Chicago officials ask holiday bazaar to nix movie about Jesus' birth
By Don Babwin, The Chicago Tribune, November 27, 2006
CHICAGO -- City officials sent a message to a movie studio that hoped to help sponsor a Christmas festival with advertising for its film about the night Mary and Joseph couldn't find a room at the inn: There's no room for you.
Worried that ads for "The Nativity Story" would offend non-Christians browsing in the traditional German Christkindlmarket in the heart of downtown, the city asked the German American Chamber of Commerce to reconsider New Line Cinema, which made the film, as a sponsor. The group then told the studio it would not be part of the bazaar that began Thursday.
The reasoning has at least one prominent Christian group, and the studio, shaking their heads.
"The last time I checked the first six letters of Christmas still spell out Christ," said Paul Braoudakis, communications director of the Barrington, Ill.-based Willow Creek Association, a group of more than 11,000 churches of various denominations.
"It's tantamount to celebrating Lincoln's birthday without talking about Abraham Lincoln," he said.
Besides, he said, there is a nativity scene on display at Daley Plaza, and some of the vendors sell items related to the nativity.
But city officials say advertising plans, including a loop of the new film that was to be played on televisions at the festival, might offend non-Christians.
"Our guidance was that this very prominently placed advertisement would not only be insensitive to the many people of different faiths who come to enjoy the market for its food and unique gifts, but also it would be contrary to acceptable advertising standards suggested to the many festivals holding events on Daley Plaza," Jim Law, executive director of the Mayor's Office of Special Events, said in a statement.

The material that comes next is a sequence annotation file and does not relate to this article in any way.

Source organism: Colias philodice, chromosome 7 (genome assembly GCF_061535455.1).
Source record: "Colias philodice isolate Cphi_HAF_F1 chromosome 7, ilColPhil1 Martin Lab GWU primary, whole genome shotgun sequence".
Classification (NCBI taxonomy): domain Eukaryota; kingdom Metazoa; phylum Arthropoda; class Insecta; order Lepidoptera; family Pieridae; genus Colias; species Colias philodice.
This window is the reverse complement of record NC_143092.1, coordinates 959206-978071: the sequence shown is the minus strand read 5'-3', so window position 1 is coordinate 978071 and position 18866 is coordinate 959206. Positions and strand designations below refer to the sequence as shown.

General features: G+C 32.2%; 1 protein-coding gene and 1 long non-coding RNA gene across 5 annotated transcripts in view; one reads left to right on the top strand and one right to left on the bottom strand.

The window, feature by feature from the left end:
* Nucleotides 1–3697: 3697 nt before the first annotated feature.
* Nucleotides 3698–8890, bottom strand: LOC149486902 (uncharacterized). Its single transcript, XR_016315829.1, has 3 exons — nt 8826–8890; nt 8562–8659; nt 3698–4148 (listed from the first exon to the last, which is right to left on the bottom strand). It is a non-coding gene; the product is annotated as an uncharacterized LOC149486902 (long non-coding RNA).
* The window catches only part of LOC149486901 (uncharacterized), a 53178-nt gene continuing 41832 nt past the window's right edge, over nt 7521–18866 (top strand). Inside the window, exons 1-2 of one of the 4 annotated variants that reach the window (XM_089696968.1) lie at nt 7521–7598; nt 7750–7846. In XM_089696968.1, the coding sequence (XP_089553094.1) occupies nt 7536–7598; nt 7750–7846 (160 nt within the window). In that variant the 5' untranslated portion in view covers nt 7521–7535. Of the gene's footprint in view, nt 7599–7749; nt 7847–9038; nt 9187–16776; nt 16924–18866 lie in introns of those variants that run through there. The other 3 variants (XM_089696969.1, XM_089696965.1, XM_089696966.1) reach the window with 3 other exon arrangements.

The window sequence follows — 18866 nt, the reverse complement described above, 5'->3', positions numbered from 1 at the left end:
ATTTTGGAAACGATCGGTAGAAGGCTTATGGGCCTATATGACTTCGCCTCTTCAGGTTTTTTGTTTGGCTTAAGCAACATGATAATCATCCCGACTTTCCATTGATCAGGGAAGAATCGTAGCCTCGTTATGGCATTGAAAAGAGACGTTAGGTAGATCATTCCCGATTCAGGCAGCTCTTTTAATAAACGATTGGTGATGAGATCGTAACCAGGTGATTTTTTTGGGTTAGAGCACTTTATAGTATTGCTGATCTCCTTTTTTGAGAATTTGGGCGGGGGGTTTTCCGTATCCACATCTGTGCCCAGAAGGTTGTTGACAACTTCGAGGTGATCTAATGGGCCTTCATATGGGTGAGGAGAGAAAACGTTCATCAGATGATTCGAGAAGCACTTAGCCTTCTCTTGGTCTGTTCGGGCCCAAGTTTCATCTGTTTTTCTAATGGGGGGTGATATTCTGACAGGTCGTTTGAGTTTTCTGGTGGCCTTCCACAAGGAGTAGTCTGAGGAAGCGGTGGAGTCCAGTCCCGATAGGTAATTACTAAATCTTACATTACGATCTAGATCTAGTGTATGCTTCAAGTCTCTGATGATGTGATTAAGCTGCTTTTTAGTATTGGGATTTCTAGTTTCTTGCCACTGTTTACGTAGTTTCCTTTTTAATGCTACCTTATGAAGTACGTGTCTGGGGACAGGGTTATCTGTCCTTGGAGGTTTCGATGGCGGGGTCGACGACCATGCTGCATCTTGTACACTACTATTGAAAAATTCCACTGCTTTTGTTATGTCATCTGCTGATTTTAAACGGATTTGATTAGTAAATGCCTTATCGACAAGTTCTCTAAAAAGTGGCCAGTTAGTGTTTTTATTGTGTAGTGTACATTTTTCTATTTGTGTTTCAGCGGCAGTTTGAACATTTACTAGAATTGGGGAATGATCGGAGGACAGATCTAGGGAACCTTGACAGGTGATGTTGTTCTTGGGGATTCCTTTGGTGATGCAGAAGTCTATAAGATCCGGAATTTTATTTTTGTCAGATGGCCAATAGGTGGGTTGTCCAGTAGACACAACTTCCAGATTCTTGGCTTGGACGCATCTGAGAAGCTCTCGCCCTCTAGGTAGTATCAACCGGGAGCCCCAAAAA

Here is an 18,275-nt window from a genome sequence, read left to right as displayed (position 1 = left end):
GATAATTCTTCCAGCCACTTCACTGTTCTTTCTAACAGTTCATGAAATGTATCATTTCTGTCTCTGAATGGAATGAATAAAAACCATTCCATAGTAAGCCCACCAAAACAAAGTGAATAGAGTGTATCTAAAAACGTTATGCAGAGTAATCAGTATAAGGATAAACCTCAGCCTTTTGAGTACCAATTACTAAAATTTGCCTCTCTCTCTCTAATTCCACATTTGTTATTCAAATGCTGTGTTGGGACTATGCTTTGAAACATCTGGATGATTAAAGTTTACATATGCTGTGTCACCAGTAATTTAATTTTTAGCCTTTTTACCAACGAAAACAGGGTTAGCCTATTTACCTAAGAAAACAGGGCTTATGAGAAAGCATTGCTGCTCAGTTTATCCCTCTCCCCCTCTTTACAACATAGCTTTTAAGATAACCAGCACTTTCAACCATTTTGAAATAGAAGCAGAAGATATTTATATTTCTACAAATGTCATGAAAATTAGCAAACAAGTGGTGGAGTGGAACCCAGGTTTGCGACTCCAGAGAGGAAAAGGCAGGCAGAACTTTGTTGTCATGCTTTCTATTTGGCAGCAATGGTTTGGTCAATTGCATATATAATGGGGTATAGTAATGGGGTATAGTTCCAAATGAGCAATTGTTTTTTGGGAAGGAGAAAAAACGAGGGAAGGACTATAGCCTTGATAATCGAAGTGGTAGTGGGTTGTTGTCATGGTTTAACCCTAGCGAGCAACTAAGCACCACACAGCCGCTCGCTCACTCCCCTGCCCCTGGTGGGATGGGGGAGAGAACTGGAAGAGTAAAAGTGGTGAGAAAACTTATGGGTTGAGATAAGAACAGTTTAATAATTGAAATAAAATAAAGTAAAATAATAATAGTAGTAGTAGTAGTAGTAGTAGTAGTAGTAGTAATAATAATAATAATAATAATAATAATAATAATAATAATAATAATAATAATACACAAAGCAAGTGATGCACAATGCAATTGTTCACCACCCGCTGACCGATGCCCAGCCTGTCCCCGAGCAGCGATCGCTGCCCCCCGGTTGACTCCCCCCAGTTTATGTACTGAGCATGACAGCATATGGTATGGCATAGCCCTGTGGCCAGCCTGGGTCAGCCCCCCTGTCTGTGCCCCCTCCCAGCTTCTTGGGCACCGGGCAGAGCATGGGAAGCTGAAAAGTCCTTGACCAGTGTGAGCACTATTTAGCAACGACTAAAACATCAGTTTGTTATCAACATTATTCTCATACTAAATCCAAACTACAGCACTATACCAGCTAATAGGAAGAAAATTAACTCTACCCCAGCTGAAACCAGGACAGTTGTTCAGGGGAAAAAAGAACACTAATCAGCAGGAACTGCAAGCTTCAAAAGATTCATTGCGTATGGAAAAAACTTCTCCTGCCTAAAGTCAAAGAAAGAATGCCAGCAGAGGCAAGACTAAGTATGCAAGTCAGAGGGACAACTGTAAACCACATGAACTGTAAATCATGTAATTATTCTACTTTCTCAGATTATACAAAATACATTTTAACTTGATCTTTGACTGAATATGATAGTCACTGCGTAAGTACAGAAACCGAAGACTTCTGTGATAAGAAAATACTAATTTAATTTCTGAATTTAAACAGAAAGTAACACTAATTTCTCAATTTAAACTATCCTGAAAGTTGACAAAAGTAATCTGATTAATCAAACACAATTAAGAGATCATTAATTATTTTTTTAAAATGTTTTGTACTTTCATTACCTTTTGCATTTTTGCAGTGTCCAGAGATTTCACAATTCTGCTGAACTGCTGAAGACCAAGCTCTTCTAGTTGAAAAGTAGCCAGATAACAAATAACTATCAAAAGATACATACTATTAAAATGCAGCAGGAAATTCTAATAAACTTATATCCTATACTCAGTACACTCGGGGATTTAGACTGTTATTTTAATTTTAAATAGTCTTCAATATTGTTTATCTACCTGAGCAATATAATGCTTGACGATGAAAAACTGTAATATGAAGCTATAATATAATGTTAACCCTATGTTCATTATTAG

Cindy Gatziolis, a spokeswoman for the office, said the city does not want to appear to endorse one religion over another. While acknowledging that there is a nativity scene on the plaza, Gatziolis said there also will be representations of other faiths, including a Jewish menorah, all put up by private groups.
"We've worked hard to make sure there is a fair representation of all those faiths celebrating something special," said Gatziolis, who stressed the city did not order organizers not to allow the studio to be a sponsor. "If you add more for one faith over the others, it does tip the scale to that faith."
Officials with the German American Chamber of Commerce of the Midwest, which has organized the event for several years, did not immediately return calls for comment.
An executive vice president with New Line Cinema said the studio's plan to spend $12,000 in Chicago was part of an advertising campaign around the country. Christina Kounelias said as far as she knew, the Chicago festival was the only instance where the studio was turned down.
Kounelias said she finds it hard to believe that non-Christians who attended something called Christkindlmarket would be surprised or offended by the presence of posters, brochures and other advertisements of the movie.
"One would assume that if (people) were to go to Christkindlmarket, they'd know it is about Christmas," she said.
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